On Saturday we were treated to a rare sight Grass Snakes emerging from hibernation to breed,the pregnant females will lay their eggs in surrounding compost heaps in late May or June, don’t worry if you are scared of snakes as we have provided plenty of nesting places on the pond site.
Yesterday spring had finally arrived on the wildlife plot, we had thought rabbits had eaten our early wildflowers but it seems they were just waiting for a little warmth and sunshine. I am especially pleased to see the Snakes Head Frittlaries among the long grass . Any one is welcome to visit the plot but please mind where you tread.
Has anyone noticed the pair of Kestrels that are hovering over the allotments this week, I managed to get one quick photo from a distance whilst strimming the paths on Tuesday. I placed a nest box in our Walnut tree two years ago and the female was showing interest in it but I think a pair of squirrels have taken up residence already. On a sadder note our little blind Hedgehog died over the weekend.
As I was leaving the wildlife garden yesterday I noticed a little brown ball in the grass,it was still broad daylight and I was surprised to discover another Hedgehog out at this time of day. It was busy searching for food after hibernation and did not seem perturbed by my presence, it was only when I moved wind side he stopped and began sniffing the air and remained totally motionless until I quietly moved to his other side. It became evident that he had an extremely keen sense of smell ,I had some meal worms on me so realizing he must be hungry I dropped a few in front of him. Meal worms would be a new smell for a wild Hedgehog and he passed them by, he did not recognize their scent as being a natural food but I thought he must have seen them, it was only on closer inspection I noticed he had no eyes at all. When Barry Adams first found our other Hedgehog Nelson, he had to clear both his eyes of parasites and one eye stayed closed for a few days hence the name Nelson. We bathed his eye with warm water and cotton-buds and fed him from a syringe and he made a total recovery. Unfortunately our new little friend has lived at least a year in the wild with no eyesight but has adapted well, I will keep him at home for while until we can get his weight up and then release him back on to our wildlife area, which I am in the process of fencing to keep rabbits out but it seems now to keep orphan Hedgehogs in.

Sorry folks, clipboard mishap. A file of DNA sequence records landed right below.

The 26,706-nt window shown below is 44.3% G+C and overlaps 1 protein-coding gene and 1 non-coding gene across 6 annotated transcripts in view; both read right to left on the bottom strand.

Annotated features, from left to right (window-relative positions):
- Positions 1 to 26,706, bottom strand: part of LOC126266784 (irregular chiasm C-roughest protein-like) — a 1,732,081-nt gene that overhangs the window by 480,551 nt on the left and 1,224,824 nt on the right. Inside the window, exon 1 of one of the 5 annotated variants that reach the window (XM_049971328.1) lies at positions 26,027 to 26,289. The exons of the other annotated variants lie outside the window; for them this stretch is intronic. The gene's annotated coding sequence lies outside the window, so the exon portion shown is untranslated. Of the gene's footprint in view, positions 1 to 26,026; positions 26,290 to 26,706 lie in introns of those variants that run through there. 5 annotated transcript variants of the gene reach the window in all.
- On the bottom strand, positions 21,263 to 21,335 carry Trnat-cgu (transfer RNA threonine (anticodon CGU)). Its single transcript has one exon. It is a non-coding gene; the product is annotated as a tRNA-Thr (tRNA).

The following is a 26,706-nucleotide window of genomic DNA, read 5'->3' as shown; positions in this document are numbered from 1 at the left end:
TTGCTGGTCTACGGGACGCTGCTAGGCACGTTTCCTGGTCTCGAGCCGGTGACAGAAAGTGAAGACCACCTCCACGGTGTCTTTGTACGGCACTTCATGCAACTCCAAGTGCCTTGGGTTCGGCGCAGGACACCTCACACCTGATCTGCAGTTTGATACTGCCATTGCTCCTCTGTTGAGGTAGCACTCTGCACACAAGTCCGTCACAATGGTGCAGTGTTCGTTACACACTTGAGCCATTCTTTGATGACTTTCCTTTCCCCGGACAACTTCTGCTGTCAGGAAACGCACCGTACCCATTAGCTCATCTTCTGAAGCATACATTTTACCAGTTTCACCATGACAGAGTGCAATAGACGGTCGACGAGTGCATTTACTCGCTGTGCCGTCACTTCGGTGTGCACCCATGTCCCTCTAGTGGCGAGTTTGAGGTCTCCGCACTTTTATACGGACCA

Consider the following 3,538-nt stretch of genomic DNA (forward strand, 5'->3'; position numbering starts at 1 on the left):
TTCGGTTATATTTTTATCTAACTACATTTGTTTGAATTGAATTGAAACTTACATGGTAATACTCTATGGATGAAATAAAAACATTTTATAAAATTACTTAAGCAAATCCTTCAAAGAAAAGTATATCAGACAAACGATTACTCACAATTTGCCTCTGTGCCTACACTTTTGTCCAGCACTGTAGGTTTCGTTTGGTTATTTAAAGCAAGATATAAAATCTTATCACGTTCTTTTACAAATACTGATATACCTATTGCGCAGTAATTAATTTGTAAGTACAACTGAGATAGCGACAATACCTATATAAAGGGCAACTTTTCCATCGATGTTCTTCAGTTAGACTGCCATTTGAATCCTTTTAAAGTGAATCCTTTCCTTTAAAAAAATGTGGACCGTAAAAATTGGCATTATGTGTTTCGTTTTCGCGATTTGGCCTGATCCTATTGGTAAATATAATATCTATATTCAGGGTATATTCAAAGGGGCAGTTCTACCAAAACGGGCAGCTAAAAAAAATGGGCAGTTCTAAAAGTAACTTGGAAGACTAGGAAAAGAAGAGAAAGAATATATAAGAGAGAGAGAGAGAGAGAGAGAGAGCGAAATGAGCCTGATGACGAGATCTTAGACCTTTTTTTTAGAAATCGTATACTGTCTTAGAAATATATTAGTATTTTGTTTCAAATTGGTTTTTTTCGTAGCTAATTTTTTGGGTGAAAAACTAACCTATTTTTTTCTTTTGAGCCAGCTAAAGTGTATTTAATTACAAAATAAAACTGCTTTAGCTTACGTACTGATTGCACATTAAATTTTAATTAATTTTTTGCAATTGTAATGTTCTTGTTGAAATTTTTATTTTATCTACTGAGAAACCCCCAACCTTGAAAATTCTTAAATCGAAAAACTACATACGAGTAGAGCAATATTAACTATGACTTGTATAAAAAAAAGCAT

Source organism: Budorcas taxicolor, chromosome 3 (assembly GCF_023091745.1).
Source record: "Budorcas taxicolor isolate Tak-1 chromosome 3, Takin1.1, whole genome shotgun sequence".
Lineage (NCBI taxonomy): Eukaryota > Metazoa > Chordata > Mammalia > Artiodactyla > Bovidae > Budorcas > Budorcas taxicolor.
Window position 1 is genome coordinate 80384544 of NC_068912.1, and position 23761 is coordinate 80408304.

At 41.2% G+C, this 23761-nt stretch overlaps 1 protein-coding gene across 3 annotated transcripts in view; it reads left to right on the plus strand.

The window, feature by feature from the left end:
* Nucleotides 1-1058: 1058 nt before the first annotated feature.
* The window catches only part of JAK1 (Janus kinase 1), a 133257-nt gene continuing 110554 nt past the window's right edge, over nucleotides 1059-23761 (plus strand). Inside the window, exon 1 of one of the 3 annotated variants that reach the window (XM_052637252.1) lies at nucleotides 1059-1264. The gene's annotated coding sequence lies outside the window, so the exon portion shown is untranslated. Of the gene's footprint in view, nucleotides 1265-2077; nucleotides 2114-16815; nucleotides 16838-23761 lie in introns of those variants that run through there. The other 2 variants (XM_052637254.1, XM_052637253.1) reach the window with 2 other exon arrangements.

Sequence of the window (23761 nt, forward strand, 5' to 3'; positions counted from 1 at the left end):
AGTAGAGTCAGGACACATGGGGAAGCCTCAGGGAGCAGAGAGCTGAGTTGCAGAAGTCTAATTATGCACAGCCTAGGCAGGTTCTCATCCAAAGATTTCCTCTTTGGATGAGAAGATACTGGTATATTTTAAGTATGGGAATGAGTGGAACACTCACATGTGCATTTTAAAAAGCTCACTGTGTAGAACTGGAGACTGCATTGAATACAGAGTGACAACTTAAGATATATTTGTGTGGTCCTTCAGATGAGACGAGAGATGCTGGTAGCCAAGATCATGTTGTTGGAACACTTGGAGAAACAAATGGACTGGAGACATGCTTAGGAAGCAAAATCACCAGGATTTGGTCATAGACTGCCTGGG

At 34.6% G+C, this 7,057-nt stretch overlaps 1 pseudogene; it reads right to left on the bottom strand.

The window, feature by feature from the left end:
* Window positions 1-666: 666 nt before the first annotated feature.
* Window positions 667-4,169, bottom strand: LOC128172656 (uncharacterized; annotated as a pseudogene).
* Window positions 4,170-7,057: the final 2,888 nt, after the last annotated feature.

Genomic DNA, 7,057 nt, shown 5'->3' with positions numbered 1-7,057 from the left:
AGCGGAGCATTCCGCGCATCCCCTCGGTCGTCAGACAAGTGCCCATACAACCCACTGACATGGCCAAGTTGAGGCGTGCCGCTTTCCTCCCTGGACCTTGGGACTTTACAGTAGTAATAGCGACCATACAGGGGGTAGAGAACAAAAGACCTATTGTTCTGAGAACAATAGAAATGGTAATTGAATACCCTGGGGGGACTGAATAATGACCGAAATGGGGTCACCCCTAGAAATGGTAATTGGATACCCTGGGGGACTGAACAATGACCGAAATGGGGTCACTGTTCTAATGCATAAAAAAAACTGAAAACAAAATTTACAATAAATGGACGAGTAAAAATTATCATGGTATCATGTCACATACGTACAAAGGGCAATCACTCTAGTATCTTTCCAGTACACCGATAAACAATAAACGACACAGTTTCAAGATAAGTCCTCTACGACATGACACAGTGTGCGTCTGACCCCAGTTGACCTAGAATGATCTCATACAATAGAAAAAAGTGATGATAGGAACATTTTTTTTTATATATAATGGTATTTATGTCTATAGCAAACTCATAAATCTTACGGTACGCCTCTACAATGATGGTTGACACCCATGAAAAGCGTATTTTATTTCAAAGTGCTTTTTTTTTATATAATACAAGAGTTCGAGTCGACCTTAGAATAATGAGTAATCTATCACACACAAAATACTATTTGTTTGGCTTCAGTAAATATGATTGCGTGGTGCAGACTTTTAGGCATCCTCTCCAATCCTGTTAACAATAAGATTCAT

Remember our little orphan hedgehog found on Barry the Bee’s plot named Nelson as he was blind in one eye. He finally emerged from hibernation yesterday after going to sleep at the end of October last year, that’s nearly six months. Hedgehogs normally emerge in March but this years unusually cold spring has prevented them from waking up.
Anyone who works a plot at Tredegar will have noticed a little Robin in close proximity waiting for any disturbance of the soil for a free meal. In the past three years the Robins have come to regard me as part of the wildlife and see me as no threat, I spent nearly every day last winter and spring observing a family of Foxes from a hide . I often found myself sharing the hide with at least one Robin and as many as four when the young birds left the nest.
I have placed over twenty nest boxes around the allotments over the three years, two especially for Robins and last spring a pair nested in the one beside my shed and raised two broods, one of four chicks and the second of three. The parent birds actually trusted me enough to feed them meal worms on the nest, this was an amazing experience and has resulted in many birds following me around the allotments knowing I always have a supply of meal worms in pocket. I have placed an additional three nest boxes around the allotments this winter and have already noticed Robins investigating them. They are very territorial and aggressive to each other even if related so all the boxes have been placed well apart, in all I estimate there are about eight Robins on the site, two have stayed as a pair since last summer I think these are the parent birds of last year as they do tolerate one other bird which I think was one of their young.
These are the two birds that follow me home and wait at my window to be fed in the morning, towards the end of spring last year two male Blackbirds began to cotton on to my supply of food and to feed from my hand,one turns up at my back door and will come in to the conservatory if the door is open.
February 1st, anyone visiting Tredegar this weekend make sure you take your wellies,the car park area is a series of large puddles not helped by someones noble attempt to create a walkway with wood chips but this has only created a dam preventing drain off into the grass area this will have to be cleared when I have a couple of hours. As you can see by the photos most plots were water logged today but the site has very good drainage due to its height above the railway lines. Bulbs are sprouting and on the pond site dwarf Iris’s are in bloom that is the earliest in 3 years of planting. The mild weather is helping the wildlife I followed a Green woodpecker around the plots it was finding plenty of food as it mainly feeds on the ground despite its name, I have been trying to get a good photo for a long time but it is a very cautious bird and you really need a hide, hence the poor photo. The other woodpecker on the site the Great spotted has taken offence at his carved image an pecked it’s beak off as the photo shows.
They come so early the camera has to use flash